The start to the new stock market year is dominated by increasing fears of inflation. The main focus is on central bank policy in the USA. With U.S. inflation recently at 7%, the financial markets there now expect four interest rate hikes in 2022. In addition, Fed Chairman Jerome Powell spoke out in favor of a rapid reduction in the central bank balance sheet. These announcements caused strong nervousness and sell-offs in recent weeks. As a reminder, the massive expansion of liquidity by global central banks - with the Fed leading the way - has been the key factor behind the stock market rally since the Corona crash. If monetary support fails to materialize and liquidity is even withdrawn from the markets in the future, fundamental problems that have so far been concealed by ultra-expansive monetary policy may come to light. As corporate profits come under additional pressure from higher commodity costs and looming wage inflation, investors will have to prepare for a completely new scenario: Unprofitable, very highly valued and "hyped" companies are the clear losers in this environment, while companies with solid balance sheets and strong earnings prospects should benefit from a relative perspective.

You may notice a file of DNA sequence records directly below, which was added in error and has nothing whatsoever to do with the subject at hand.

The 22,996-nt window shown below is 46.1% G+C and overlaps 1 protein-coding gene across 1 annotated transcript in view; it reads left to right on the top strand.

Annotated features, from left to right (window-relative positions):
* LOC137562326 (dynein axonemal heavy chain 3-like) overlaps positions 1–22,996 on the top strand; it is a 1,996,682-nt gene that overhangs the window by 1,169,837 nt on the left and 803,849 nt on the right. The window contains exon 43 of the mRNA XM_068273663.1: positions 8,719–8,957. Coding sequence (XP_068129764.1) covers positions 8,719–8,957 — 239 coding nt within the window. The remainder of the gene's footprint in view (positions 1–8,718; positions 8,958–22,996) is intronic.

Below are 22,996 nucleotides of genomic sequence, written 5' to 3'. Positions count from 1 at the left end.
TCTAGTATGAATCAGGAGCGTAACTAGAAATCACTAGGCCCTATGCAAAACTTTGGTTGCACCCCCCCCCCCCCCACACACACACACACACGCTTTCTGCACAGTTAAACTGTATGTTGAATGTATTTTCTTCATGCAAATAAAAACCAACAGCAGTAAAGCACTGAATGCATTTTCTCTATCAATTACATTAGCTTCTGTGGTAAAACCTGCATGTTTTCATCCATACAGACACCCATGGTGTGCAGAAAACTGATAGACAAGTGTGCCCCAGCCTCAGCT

Bad news for the financial markets is also coming from geopolitics. The situation on the Russian-Ukrainian border is dangerous and threatens to escalate. Russia has responded to U.S. President Biden's urgent warning against an invasion of Ukraine by announcing a full-scale naval maneuver. Observers fear that Russia is seriously considering annexing the Donbass region or even further parts of the country. Recent developments have been particularly hard on Russian financial markets and the ruble. However, the increased risk in the region is already priced into global markets. For example, the robust performance of oil and gold prices is likely to be due not only to inflationary risks but also, in part, to the Ukraine conflict.
Against this background, professional investors should act in a risk-conscious manner and not neglect the possibility of sharp market corrections.